Why Colgate's CEO acknowledges Patanjali's 'Ayurveda' effect

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Patanjali evolving into a Rs 10,000 crore giant in less than 10 years is proof of the shift in preference to Ayurvedic products.

Colgate India recorded a steep decline in shares and sales volume in 2016.

Mumbai: After recording a sharp 1.8 per cent fall in shares in 2017, India’s largest oral care brand Colgate Palmolive’s global CEO, Ian Cook, turned to look at Baba Ramdev’s Patanjali while stressing on the need to identify and respond to changing consumer preferences.

According to an article in Economic Times, Cook said that consumer trends tend to be “premium price oriented” and firms need to respond to them by specifically churning out products that meet those demands. He went on to give the example of Patanjali that answered the call of herbal, Ayurvedic products in India. “Patanjali in India takes a very nationalist view of its business,” Cook told investors on Friday.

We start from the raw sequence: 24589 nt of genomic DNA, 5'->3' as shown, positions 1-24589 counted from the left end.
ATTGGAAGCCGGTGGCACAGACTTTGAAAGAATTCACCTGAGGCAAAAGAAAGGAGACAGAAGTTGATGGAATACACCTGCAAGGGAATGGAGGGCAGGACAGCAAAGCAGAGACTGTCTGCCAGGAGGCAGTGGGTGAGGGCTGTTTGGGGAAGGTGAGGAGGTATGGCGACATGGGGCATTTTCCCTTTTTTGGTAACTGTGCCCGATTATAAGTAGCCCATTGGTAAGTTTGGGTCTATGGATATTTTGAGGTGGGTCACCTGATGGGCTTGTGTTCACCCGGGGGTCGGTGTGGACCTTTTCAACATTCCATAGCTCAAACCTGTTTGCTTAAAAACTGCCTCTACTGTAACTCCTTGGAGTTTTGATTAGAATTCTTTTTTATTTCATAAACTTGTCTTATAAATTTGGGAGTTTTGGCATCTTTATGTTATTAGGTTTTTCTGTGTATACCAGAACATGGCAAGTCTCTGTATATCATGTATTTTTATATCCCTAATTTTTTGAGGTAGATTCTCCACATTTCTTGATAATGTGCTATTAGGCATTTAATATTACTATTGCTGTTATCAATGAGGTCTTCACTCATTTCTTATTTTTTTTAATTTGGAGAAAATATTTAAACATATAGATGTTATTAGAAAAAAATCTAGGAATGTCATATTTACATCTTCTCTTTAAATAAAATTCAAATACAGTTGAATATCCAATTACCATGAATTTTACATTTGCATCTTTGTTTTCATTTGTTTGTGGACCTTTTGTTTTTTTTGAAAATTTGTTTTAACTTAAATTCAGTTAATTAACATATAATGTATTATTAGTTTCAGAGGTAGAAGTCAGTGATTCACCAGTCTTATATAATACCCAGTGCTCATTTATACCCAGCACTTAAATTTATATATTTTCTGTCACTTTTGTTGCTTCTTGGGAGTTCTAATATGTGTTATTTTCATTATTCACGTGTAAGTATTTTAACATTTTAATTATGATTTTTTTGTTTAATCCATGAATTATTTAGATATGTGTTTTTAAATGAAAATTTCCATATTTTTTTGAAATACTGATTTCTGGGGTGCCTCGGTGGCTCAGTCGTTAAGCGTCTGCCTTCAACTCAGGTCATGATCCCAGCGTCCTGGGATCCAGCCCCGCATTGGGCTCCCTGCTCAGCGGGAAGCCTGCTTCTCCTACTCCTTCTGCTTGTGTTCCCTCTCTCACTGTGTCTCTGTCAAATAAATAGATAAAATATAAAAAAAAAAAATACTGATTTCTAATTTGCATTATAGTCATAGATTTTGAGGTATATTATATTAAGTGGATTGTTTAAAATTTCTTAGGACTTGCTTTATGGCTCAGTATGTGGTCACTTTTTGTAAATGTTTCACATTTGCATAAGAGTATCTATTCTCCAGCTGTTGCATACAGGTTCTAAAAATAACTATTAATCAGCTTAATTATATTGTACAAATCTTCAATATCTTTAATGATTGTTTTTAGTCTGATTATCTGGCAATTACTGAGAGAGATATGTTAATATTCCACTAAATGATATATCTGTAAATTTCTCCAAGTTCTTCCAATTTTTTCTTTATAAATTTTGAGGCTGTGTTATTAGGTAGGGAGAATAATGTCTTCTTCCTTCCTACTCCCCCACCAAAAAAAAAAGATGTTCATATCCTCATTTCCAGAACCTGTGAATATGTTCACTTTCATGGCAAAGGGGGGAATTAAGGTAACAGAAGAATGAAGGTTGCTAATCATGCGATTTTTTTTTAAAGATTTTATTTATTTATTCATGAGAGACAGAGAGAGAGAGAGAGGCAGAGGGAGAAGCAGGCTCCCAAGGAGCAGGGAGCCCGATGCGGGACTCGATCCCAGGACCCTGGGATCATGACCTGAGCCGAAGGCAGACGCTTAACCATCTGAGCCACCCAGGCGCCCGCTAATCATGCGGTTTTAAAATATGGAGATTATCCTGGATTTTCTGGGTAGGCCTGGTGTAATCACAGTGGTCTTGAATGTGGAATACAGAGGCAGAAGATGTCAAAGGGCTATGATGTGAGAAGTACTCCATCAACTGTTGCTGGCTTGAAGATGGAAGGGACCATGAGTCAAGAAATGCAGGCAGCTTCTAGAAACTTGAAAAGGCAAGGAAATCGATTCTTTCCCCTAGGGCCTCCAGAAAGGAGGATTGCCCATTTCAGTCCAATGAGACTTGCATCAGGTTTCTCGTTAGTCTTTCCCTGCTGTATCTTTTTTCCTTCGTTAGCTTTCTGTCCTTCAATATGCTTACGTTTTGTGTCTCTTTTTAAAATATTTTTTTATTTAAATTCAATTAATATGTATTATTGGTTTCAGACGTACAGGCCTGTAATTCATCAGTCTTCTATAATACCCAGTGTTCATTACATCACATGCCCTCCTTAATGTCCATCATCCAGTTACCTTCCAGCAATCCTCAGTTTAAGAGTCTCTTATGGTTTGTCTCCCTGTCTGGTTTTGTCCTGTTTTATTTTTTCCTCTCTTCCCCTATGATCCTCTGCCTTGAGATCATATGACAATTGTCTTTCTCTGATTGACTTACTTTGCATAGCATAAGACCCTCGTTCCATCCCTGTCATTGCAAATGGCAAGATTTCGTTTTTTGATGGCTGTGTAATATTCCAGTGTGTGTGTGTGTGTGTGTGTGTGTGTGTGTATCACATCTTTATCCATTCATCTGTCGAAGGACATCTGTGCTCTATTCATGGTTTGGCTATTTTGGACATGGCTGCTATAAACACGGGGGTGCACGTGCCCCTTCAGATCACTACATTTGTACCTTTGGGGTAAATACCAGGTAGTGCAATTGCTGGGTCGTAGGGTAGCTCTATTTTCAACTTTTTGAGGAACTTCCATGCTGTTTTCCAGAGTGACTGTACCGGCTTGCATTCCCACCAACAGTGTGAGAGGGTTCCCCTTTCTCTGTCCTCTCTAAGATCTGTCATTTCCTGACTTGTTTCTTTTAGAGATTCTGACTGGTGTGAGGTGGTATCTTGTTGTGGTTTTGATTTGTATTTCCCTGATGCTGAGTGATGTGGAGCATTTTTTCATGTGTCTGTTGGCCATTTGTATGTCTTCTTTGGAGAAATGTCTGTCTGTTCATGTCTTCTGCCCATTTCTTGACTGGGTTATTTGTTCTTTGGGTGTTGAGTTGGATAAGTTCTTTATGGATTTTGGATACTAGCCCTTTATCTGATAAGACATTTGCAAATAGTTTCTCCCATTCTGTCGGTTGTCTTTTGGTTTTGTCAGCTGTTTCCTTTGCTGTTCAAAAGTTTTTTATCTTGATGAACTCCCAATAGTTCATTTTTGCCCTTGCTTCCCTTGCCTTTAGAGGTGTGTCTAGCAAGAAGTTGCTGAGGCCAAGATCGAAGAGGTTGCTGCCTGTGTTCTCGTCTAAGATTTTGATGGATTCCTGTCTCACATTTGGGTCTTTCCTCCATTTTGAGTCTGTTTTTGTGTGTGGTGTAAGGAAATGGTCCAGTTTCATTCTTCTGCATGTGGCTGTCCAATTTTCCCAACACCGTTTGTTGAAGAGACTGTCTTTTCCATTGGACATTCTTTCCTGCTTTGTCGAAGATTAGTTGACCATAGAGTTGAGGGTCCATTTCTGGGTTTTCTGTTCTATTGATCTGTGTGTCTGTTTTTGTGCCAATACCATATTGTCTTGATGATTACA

Ramdev’s Patanjali evolving into a Rs 10,000 crore giant in less than 10 years is a proof of the shift in consumer preference to Ayurvedic products. The homegrown brand reportedly caused disruptions in the market.

Colgate India’s share in the Indian toothpaste market fell by 1.8 per cent in 2016 with sales volume falling 4 per cent. Colgate had a market share of 55.6 per cent in toothpaste and 47.3 per cent in the toothbrush category in 2016. Patanjali was able to challenge Colgate’s dominance while being present in only two lakh traditional retail stores as against the former’s presence in more than five million stores. 

Responding to the call of Ayurveda, Colgate in 2016 rolled out its first ayurvedic brand Cibaca Vedshakti, to compete with Patanjali's Dant Kanti toothpaste. “And in the end, the winner over time in these clashes are going to be the companies that best understand the consumer and serve them offerings that they want over time and of course that’s what we all resourced and focused on doing,” Cook said.

Domestic brands like Hindustan Unilever, Dabur also came out with their versions of ayurvedic personal care products. Such home-grown brands make up nearly 79 per cent of the personal care market in India.

According to a Nielsen study, “Consumers are drawn to Indian brands when it comes to naturals, under the assumption that manufacturers of these brands use ‘common kitchen ingredients’, making it safe for consumption and less likely to result in side effects or allergies”. 

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